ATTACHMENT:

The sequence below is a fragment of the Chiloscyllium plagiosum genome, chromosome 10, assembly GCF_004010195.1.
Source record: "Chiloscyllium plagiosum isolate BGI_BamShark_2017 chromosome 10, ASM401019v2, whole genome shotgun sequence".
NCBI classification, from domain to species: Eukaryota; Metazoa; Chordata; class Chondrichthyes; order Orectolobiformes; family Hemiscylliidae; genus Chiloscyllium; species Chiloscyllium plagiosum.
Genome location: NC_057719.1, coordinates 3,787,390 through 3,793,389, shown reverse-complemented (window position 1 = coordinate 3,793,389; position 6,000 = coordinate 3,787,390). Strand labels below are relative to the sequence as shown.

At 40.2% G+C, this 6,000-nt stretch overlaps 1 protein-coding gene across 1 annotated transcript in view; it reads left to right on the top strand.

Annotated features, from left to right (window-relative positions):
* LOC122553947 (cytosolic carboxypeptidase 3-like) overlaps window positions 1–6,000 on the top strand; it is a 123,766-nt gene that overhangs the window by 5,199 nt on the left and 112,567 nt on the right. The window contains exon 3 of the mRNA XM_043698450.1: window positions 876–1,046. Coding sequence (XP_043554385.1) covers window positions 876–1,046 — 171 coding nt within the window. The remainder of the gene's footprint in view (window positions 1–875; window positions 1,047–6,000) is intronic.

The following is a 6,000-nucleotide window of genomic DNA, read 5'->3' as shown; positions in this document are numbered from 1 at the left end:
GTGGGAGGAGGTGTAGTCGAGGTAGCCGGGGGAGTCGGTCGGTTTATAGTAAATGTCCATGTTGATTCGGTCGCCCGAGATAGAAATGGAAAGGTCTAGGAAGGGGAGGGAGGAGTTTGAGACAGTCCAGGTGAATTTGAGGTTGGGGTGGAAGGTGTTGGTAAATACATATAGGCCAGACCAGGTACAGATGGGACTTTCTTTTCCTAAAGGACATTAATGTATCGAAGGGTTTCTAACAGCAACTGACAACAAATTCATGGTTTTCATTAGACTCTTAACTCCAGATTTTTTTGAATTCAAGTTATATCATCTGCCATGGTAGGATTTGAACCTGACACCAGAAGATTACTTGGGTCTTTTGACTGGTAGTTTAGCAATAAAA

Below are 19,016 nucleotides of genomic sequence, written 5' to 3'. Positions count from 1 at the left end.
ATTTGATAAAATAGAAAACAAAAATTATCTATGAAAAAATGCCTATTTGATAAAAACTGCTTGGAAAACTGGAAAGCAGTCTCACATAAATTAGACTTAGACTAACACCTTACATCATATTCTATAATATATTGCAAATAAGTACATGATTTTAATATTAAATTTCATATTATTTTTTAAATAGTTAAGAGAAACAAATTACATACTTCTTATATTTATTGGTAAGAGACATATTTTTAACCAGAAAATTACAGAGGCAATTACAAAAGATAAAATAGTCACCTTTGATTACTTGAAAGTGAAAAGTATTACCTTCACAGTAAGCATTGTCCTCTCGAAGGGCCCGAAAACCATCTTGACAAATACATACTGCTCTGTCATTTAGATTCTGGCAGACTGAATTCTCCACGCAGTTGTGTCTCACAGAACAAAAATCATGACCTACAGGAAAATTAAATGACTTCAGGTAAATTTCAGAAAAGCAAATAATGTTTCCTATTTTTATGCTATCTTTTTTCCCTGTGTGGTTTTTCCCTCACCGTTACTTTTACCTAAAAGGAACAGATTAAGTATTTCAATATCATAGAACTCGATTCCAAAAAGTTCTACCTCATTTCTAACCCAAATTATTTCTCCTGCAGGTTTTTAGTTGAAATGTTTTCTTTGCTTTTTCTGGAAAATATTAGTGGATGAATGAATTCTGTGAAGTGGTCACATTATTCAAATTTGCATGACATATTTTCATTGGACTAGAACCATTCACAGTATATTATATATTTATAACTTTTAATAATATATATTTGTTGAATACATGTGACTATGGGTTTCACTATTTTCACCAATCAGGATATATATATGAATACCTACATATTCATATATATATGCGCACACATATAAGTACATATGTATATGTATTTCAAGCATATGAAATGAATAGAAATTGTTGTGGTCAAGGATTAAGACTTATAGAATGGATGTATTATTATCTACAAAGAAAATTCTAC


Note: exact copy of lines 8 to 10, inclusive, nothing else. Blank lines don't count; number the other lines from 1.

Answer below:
The following is a 6,000-nucleotide window of genomic DNA, read 5'->3' as shown; positions in this document are numbered from 1 at the left end:
GTGGGAGGAGGTGTAGTCGAGGTAGCCGGGGGAGTCGGTCGGTTTATAGTAAATGTCCATGTTGATTCGGTCGCCCGAGATAGAAATGGAAAGGTCTAGGAAGGGGAGGGAGGAGTTTGAGACAGTCCAGGTGAATTTGAGGTTGGGGTGGAAGGTGTTGGTAAATACATATAGGCCAGACCAGGTACAGATGGGACTTTCTTTTCCTAAAGGACATTAATGTATCGAAGGGTTTCTAACAGCAACTGACAACAAATTCATGGTTTTCATTAGACTCTTAACTCCAGATTTTTTTGAATTCAAGTTATATCATCTGCCATGGTAGGATTTGAACCTGACACCAGAAGATTACTTGGGTCTTTTGACTGGTAGTTTAGCAATAAAA

Below are 19,016 nucleotides of genomic sequence, written 5' to 3'. Positions count from 1 at the left end.